A number of years ago, it must have been in the early 1980s, a pleasure boat with a troupe of actors and a few spectators sailed across the Wannsee. “The Sinking of the Titanic” was played on the water, based on a long poem by Hans Magnus Enzensberger. The director of the simulated wreck was George Tabori. The Jewish writer and dramatist had survived the war and persecution in England, made a career in Hollywood and was later one of the stage revolutionaries in West Germany.

Things are completely different and yet not at the Jewish theater ship MS Goldberg. It experienced its artistic maiden voyage last Monday – firmly anchored in Spandau at the Dischinger Bridge. It stays there until August, with a wide program of concerts, discussions, readings, cinema and theater performances. “The Singer” is the name of the first piece on the MS Goldberg, based on the novel by Lukas Hartmann.

It tells of the last days of the famous tenor Joseph Schmidt, a Jewish artist from Bukovina, now Ukraine. Schmidt made it across the French border to Switzerland. He was already so ill and exhausted and treated so badly by Swiss officials and doctors that he died in Zurich in 1942, 38 years young.

Jewish theater ship – this is a courageous project. And not a small one. Behind this is the Discover Jewish Europe association and, above all, Peter Sauerbaum, who has held many leading positions in Berlin culture, from the Senate Cultural Administration to the Berliner Ensemble to the Jewish Museum. Not long ago, the MS Goldberg transported coal and gravel to Berlin. The purchase and conversion were essentially financed by the German Class Lottery Foundation, which donated one million euros. The barge looks brand new and where the cargo hold once was, there is now room for 190 spectators in a naturally elongated setting that has few windows and is sealed off from the water world.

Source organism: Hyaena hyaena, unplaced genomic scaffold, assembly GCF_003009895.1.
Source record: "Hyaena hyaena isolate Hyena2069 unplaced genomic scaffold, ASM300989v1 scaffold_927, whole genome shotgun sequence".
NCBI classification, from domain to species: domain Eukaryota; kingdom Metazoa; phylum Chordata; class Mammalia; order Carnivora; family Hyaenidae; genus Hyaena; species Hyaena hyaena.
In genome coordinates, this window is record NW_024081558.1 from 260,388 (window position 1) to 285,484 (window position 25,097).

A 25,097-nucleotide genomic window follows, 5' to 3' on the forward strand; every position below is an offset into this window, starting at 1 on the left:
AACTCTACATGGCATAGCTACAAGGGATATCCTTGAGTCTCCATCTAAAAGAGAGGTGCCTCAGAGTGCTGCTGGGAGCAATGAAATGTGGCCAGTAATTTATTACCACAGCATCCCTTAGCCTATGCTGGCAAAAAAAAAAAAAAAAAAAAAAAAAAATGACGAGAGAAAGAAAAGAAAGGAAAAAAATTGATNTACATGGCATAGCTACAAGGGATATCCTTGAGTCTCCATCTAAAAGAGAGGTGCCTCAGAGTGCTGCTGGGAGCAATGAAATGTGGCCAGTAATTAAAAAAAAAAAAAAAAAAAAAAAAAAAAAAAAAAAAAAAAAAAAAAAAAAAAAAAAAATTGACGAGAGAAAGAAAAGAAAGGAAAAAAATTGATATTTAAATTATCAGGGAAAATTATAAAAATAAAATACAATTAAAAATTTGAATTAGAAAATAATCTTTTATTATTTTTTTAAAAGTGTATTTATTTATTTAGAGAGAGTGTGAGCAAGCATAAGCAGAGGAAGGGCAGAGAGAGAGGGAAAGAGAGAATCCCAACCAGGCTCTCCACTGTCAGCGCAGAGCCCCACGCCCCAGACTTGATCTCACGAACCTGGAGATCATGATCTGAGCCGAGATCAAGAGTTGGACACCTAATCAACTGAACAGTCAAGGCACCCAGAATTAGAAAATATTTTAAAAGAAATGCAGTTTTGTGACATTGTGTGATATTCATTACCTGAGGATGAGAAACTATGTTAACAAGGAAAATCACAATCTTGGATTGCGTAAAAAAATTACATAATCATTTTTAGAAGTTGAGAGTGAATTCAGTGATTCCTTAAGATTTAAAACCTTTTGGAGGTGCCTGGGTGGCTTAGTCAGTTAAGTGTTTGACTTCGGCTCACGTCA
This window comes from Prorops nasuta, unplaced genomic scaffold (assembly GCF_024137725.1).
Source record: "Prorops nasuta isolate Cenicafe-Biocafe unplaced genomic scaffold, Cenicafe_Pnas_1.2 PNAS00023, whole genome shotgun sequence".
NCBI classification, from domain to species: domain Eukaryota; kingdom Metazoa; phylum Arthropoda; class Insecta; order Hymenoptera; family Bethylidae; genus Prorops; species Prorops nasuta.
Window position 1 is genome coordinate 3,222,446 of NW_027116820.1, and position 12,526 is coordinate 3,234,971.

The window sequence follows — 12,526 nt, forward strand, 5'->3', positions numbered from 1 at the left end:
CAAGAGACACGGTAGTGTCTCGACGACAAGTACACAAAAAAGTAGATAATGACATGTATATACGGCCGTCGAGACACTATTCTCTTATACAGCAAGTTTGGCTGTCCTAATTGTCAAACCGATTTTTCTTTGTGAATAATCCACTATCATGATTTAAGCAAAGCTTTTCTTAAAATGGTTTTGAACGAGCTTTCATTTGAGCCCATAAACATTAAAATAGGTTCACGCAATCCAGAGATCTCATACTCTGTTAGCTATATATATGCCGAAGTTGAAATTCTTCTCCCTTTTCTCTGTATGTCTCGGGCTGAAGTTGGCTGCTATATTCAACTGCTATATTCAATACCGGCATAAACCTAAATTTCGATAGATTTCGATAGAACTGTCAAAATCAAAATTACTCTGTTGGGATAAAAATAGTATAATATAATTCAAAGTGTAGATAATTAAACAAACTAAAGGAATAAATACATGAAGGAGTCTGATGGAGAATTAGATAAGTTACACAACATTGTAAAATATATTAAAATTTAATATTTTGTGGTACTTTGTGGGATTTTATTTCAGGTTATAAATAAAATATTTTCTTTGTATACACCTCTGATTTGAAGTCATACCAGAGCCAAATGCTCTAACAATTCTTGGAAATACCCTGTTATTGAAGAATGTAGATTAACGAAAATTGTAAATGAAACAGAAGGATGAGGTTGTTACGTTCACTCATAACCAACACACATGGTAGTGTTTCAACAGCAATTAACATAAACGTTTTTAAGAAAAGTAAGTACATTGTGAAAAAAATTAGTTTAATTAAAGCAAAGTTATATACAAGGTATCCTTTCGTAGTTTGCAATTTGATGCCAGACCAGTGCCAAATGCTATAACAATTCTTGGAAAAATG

At this place, one wants to turn against hate, hate speech, anti-Semitism, against everything that threatens peaceful coexistence, said the governing mayor Franziska Giffey, who came to the opening. The question is how new, young audiences will come on board. That’s what it has to be about if the initiative is to have a social impact. The ship is roadworthy and can also take off.

Even as a boy, Joseph Schmidt attracted attention in the synagogue with his extraordinary voice. He studied singing in Berlin, and it is particularly tragic that he became known through the Berlin radio and the radio operas, which were very fashionable at the time. The National Socialists were soon to develop the medium of radio into an effective propaganda tool.

Joseph Schmidt hardly had a chance on the opera stage. He was too small in stature, he would have made a laughing stock of himself. That was corrected in the film. In May 1933 his film A Song Goes Around the World had its premiere in Berlin, after which Schmidt emigrated to Vienna. He toured all over Europe while it was still possible, making guest appearances in Palestine and New York in 1937. Schmidt celebrated great success with his records, and in 1936 he made the film “Heut’ ist den schönste Tag in meine Leben” in Austria.

In the chamber play on the MS Goldberg, staged by Armin Petras, Joseph Schmidt’s hits are only gently hinted at on the cello, which is played by Ferdinand Lehmann, the singer’s actor. In the last phase of his life he was hoarse and suffered from laryngitis, so the bright, blaring tenor is not used here. Small game scenes show crossing the border at night, uncomfortable journeys in the car, sitting on suitcases, and on the train. Petras is known as a director with a love of detail.

The ensemble with Leila Abdullah, Alexander Simon and Christian Freund shows in many changing roles, from border policeman to escape helper, how the circle around the persecuted Jewish tenor is getting smaller and how the Nazi terror affects neutral Switzerland. At the end you only see the star in a short film excerpt: “A song went around the world”, his signature tune. If you listen to them today in their captivating, perhaps even feigned, optimism, the catastrophe sounds.

But you should have some knowledge about this man and his life. “The Singer” assumes a lot. An endgame is performed aboard the MS Goldberg, with a light hand.